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affairs agreeable appeared Avignon Azon beautiful behold bishop of Cavaillon bishop of Lombes body brother cardinal Colonna Carpentras church Cicero Clement conversation court crown dear death delightful desire dreadful enemies eyes father Dennis favour fear flattering France friendship gave Genoa glory greatest Greek language grief happy heart heaven honour Italy journey king of Bohemia king of Naples king Robert Laura laurel Lelius letter liberty live lords manner ment mind Mount Ventoux mountains muses Naiads Naples nature never night noble obliged Parma passed passion Pastrengo peace person Philip of Valois pleasure poet pope prelate prince received rendered replied Petrarch Rienzi river rocks Roman Rome says Petrarch sent situation Socrates soon soul speak Stephen Colonna suffer tears thing thought tion took tranquil trarch Vaucluse Verona Virgil virtue whence wished wrote young
Page 28 - ... to live with as little evil as possible, and felt himself so dismayed by the uncertainty and insufficiency of all human knowledge, that he was on the point of abandoning letters for ever, and asked the advice of a friend more advanced in years : — ' Shall I quit study ? shall I enter into another course ? Have pity on me, my father !' — Now, if we remark that a few months after the date of this letter he became in love with Laura, we can believe him more readily when he says in his verses,...
Page 166 - ... of the Roman people. They were followed by six citizens of Rome clothed in green, and bearing crowns wreathed with different flowers. Petrarch walked in the midst of them ; after him came the senator, accompanied by the first men of the council. The streets were strewed with flowers, and the windows filled with ladies dressed in the most splendid manner, who showered perfumed waters profusely on the poet. He all the time wore the robe that had been presented to him by the king of Naples. When...
Page 115 - One of these gardens is shady, formed for contemplation, and sacred to Apollo. It overhangs the source of the river, and is terminated by rocks, and by places accessible only to birds. The other is nearer my cottage, of an aspect less severe, and devoted to Bacchus ; and, what is extremely singular, it is in the midst of a rapid river. The approach to it is over a bridge of rocks ; and there is a natural grotto under the rocks ; which gives them the appearance of a rustic bridge.
Page 214 - THey have likewise their parchments, to which are hung pieces of lead; and these they use as nets to catch the innocent and unwary, whom they fleece and burn to satisfy their gluttony. ' To the most simple repasts have succeeded the most sumptuous feasts; and where the apostles went on foot covered only with sandals, are now seen insolent satraps mounted on horses ornamented with gold, champing golden bits.
Page 114 - I am fond of the fish with which this stream abounds, and I sometimes amuse myself with spreading the nets. As to my dress, there is an entire change; you would take me for a laborer or a shepherd.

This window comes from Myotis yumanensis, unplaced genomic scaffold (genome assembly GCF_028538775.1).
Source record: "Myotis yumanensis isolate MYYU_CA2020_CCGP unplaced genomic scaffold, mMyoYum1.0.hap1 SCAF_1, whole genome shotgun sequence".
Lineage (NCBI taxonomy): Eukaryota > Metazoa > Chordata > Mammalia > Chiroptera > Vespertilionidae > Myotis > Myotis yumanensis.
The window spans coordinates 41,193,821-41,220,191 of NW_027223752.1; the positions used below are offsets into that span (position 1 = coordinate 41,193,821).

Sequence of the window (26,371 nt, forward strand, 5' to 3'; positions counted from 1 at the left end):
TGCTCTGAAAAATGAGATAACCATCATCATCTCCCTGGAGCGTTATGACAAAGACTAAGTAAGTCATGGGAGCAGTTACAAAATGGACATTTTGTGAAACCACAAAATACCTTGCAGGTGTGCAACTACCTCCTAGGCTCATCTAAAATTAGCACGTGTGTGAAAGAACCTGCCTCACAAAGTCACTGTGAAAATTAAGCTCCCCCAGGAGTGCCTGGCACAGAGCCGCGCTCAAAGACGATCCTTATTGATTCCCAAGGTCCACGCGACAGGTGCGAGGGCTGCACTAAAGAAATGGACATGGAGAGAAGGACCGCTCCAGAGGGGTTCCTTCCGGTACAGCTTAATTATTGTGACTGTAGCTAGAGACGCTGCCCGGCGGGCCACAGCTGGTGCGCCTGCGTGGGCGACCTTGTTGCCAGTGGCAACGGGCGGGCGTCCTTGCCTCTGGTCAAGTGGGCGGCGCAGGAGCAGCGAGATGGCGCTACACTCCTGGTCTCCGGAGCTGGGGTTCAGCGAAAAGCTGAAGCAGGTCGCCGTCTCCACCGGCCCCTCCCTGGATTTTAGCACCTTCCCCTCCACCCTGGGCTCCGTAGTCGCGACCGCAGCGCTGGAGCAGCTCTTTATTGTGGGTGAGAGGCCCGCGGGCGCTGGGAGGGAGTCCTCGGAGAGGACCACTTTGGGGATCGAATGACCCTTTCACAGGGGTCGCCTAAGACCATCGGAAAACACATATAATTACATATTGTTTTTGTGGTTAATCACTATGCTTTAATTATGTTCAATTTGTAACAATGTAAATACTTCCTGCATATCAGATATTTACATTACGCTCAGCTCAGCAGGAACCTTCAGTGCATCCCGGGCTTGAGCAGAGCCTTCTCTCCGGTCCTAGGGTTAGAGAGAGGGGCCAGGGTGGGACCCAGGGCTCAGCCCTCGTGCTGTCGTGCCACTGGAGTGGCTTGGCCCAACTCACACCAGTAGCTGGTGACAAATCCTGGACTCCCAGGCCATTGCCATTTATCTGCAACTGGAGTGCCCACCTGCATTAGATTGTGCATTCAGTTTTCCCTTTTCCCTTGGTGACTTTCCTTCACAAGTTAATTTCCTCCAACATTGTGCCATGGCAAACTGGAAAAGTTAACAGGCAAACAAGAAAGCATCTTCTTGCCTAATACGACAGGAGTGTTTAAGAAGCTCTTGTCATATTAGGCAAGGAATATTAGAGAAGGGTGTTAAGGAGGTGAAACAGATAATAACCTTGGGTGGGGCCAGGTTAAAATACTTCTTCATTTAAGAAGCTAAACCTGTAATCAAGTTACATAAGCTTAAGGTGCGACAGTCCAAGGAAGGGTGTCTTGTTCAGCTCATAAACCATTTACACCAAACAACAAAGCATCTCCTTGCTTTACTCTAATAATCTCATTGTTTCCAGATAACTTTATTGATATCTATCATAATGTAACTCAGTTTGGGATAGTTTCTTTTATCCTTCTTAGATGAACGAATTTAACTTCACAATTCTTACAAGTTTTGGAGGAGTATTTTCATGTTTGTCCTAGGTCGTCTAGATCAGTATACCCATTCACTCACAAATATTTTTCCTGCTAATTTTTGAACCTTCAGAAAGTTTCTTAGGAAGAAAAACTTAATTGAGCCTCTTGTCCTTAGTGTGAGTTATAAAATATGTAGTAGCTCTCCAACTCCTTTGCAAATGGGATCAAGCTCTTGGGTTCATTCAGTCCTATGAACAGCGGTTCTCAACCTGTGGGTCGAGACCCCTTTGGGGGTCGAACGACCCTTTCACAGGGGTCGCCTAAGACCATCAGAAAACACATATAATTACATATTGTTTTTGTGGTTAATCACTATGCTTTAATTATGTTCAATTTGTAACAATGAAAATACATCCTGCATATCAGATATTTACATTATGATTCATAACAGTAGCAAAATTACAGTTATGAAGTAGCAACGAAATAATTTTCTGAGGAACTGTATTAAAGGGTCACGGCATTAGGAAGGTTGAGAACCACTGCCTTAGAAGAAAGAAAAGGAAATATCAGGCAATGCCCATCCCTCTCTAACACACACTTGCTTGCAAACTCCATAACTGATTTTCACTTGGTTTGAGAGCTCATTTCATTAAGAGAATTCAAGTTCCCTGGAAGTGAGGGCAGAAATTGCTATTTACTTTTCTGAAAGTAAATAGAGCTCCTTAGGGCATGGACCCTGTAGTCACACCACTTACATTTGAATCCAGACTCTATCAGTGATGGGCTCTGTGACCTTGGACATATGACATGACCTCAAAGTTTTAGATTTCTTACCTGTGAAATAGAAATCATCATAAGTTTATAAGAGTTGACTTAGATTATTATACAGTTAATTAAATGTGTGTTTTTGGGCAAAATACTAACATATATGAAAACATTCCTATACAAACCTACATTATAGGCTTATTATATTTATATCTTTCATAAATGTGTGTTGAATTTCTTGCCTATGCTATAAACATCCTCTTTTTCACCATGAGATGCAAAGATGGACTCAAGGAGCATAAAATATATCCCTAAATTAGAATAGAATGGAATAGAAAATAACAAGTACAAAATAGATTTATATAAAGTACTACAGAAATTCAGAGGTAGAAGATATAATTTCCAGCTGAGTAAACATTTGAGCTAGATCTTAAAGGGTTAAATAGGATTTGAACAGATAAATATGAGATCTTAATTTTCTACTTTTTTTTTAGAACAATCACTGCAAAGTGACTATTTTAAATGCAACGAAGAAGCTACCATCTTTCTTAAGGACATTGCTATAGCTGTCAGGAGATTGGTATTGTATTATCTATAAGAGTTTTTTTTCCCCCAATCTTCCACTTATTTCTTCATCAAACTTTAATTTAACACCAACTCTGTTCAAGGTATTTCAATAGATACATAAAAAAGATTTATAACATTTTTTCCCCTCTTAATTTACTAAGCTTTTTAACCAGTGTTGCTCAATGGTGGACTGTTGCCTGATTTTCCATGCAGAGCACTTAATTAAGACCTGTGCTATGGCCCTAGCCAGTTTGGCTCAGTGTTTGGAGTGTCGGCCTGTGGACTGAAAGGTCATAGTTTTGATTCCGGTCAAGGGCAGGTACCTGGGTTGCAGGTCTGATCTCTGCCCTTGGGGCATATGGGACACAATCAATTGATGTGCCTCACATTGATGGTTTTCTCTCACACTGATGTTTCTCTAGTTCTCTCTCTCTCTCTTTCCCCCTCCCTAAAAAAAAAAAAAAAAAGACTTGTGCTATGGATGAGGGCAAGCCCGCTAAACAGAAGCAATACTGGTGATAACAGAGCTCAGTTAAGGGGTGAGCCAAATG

Page 121 - I desire them : they are never out of humour, and they answer all my questions with readiness, Some present in review before me the events of past ages ; others reveal to me the secrets of Nature : these teach me how to live, and those how to die : these dispel my melancholy by their mirth, and amuse me by their sallies of wit : and some there are who prepare my soul to suffer everything, to desire nothing, and to become thoroughly acquainted with itself.
Page 232 - I stayed only a moment, but I passed the whole of the next day with him. He asked me a thousand questions about you. and was much pleased that I was going to Naples. When I set out from Rome, he insisted on accompanying me beyond the walls. " I reached Palestrina that night, and was kindly received by your nephew John. He is a young man of great hopes, and follows the steps of his ancestors. " I arrived at Naples the llth of October.
Page viii - ... minds alone Petrarch will be ever dear. Such, while they regret his failings, and consider them as warnings to themselves, will love his virtues ; and, touched by the glowing piety, and heartfelt contrition, which often impressed his soul, will ardently desire to partake with him in those pathetic and sublime reflections, which are produced in grateful and affectionate hearts, on reviewing their own lives, and contemplating the works of God.
Page 234 - ... and your just demands. He behaved with incredible insolence. Susa, or Damascus, the capital of the Saracens, would have received with more respect an envoy from the Holy See. The great lords imitate his pride and tyranny. The Bishop of Cavaillon is the only one who opposes this torrent ; but what can one lamb do in the midst of so many wolves? It is the request of a dying king alone that makes him endure so wretched a situation. How small are the hopes of my negotiation ! but I shall wait with...
Page 240 - I was not acquainted with; but, by her laugh, and the gestures of those about me, I suspected something; and, observing her with more attention, I found under the helmet the face of this formidable virgin. Was I to inform you of half the things they relate of her, you would take them for fables: I will therefore confine myself to a few facts, to which I was witness.